In this study, FDM technique is applied to evaluate the interactions between bolt and grout considering neutral point, pickup and anchor length concepts. Displacements and stress distributions in the rock mass are computed using FEM technique, considering material nonlinearity based on Hoek and Brown yield criterion. The analysis procedure of bolt grout interactions are evaluated based on FDM and embedded into the elasto-plastic procedure of FEM. The proposed FEM-FDM procedure is validated with the experimental results of pull-out tests conducted by Farmer [16]. It is found that the observed shear strains along the bolt rod are close to those obtained from numerical models. The coupled FEM-FDM technique is then applied to evaluate rock mass behaviour and bolt performance for a circular bolted tunnel. Results are obtained by varying bolt densities and shear stiffness at the bolt grout interface considering the faceplate option.

#### 2. Implementation of Hoek-Brown Yield Criterion in FEM

The generalized Hoek and Brown rock mass failure criterion for drained condition is expressed as follows [17], where are principal stresses and should be arranged as (considering compressive stress as negative), = uniaxial compressive strength of intact rock and negative value is considered, is reduced material constant based on intact property of rock, and Geological Strength Index (GSI), and and are rock mass properties based on GSI [18].

For numerical computations, it is convenient to express yield surface using mean hydrostatic stress, * σ_{m}*, and deviatoric stress invariants, namely, second invariant of deviatoric stress, and Lode angle [13, 18]. This is particularly helpful since computations of principal stresses and their directions in three dimensions can be avoided. In this study, (1) has been reformulated using invariant of stresses as and is given as
where, the expression for parameters , and = = = = = .

The angle is called Lode angle ranging between ±30° and is the Kronecker delta, whose value is unity when and zero when From (2), it is clear that the generalized Hoek and Brown yield function is dependent on all three invariants of stresses. This yield function is plotted in three mutually perpendicular principal stress axes () as shown in Figure 1. In principal stress space, the yield locus is conical whose normal section at any point is an irregular hexagon, just as Mohr-Coulomb yield surface [11]. The conical shape of this yield surface is the evidence that hydrostatic stress does influence the yielding. In addition, the apex of the hexagonal pyramid is zero (0) when mean hydrostatic stress is .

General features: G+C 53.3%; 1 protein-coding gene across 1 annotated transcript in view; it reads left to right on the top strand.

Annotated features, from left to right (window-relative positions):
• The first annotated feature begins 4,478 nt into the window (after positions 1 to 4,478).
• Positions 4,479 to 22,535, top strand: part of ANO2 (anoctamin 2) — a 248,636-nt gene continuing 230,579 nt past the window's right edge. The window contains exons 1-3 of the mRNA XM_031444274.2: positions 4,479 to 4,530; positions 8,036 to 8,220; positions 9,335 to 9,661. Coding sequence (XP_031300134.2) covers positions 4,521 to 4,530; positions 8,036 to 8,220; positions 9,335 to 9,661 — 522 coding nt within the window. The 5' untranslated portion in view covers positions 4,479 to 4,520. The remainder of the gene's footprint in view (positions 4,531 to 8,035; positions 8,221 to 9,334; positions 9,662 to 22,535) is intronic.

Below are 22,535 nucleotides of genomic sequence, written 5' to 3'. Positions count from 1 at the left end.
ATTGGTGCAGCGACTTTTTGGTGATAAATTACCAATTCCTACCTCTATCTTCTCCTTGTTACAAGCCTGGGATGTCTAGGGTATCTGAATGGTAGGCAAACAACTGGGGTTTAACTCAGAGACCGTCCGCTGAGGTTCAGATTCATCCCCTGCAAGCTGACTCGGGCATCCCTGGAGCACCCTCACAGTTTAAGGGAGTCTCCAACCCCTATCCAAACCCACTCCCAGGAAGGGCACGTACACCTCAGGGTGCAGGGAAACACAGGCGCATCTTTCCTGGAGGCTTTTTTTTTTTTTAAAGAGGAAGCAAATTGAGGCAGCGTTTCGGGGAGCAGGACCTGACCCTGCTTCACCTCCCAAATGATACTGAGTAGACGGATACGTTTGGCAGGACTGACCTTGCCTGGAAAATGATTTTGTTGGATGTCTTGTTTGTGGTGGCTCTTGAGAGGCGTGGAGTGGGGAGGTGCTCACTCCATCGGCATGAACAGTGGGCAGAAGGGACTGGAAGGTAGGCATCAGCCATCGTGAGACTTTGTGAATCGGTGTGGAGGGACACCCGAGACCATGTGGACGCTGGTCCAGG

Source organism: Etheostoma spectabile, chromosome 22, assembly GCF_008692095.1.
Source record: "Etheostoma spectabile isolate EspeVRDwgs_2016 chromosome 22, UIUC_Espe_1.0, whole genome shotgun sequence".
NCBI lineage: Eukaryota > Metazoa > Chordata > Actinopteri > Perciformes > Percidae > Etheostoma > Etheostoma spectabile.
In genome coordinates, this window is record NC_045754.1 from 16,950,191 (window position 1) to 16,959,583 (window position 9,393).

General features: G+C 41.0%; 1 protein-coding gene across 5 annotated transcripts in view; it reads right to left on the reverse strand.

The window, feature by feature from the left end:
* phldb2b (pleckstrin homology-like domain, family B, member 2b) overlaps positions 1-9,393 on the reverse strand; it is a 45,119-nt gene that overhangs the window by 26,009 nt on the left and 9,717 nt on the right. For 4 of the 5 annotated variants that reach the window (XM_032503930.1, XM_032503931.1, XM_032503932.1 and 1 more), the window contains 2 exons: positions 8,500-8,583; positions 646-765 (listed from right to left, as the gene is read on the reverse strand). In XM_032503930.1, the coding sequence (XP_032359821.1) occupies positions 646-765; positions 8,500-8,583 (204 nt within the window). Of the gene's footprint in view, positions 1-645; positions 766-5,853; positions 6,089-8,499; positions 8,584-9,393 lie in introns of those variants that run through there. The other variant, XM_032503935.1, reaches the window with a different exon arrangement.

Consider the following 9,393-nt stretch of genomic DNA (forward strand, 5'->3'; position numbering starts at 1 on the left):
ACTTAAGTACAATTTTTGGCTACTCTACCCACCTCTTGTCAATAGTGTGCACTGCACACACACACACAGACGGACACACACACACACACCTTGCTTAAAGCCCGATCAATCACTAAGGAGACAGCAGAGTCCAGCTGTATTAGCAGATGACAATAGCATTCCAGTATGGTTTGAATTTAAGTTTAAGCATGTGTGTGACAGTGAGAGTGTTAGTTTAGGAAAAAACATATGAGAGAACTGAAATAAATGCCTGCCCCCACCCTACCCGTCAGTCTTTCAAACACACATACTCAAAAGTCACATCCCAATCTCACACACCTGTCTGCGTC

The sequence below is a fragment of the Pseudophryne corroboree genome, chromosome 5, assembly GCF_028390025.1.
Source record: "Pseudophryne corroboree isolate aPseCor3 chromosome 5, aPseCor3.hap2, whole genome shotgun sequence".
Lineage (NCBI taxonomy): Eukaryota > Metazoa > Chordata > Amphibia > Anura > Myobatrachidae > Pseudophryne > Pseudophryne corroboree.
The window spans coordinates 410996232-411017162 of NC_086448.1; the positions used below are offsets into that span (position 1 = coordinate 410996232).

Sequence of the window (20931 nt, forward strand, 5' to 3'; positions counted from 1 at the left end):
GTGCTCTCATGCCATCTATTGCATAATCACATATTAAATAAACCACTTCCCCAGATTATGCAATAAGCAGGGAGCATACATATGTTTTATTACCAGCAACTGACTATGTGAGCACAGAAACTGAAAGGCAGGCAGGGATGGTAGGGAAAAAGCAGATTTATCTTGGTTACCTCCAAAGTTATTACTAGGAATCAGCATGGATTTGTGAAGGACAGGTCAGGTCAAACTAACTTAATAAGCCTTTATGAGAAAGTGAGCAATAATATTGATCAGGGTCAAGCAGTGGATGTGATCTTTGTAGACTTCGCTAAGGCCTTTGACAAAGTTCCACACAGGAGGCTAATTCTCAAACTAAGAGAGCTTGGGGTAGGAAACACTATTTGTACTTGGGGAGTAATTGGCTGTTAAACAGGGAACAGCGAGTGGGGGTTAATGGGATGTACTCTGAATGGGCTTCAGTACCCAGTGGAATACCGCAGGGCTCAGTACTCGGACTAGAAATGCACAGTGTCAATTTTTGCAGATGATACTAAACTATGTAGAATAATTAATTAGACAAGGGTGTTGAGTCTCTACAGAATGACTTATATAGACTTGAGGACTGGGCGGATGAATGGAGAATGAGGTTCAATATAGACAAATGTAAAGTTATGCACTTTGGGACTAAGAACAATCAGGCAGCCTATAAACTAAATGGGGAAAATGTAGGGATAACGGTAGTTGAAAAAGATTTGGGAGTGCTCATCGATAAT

##### 2.1. Properties of the Yield Surface

Figure 2 shows the two dimensional deviatoric or plane () represent of the generalized Hoek and Brown yield surface. The yield surface is convex and has six sharp corners or points of singularity where tangent of yield locus is indeterminate. In all other points, the yield surface is regular. The singular points occur when approaches to ±30 degrees. As a result, the direction of plastic straining is also indeterminate and thus elasto-plastic constitutive matrix cannot be determined at those points on the yield surface.

##### 2.2. Flow Rule

A nonassociative flow rule assumes that the normality condition, the direction of plastic strain increment is normal to the yield surface, is not satisfied. Hence an alternative plastic potential function, must be assumed, such that . On the contrary, associative flow rule assumes that The linear plastic potential function in plane as given in (3a) has been considered in conjunction with Hoek and Brown yield criterion for the analysis of ground reaction curve and elasto-plastic analysis of circular tunnel [8, 9]. Equation (3a) is modified to obtain the expression for plastic potential function using mean stress and deviatoric stress invariants, as given in (3b). In deviatoric plane, this plastic potential surface is convex and resembles an irregular hexagon, except when zero dilation angle, it is regular, having six points of singularity when approaches ±30 degrees,where and = dilation angle.

##### 2.3. Elastic-Plastic Analysis in Plane Strain Condition

The elasto-plastic constitutive matrix for elastic-perfectly plastic (strain hardening parameter taken to be zero) is represented by the following equation [12]:
where for plane strain condition, stresses and strains are expressed in Cartesian coordinate system as , . The matrix **D** is the elastic constitutive matrix estimated based on elastic modulus, and Poisson’s ratio, which gives
For elastic stress increment, first three rows and columns are considered. Representing and , for plane strain condition, **a _{i}** (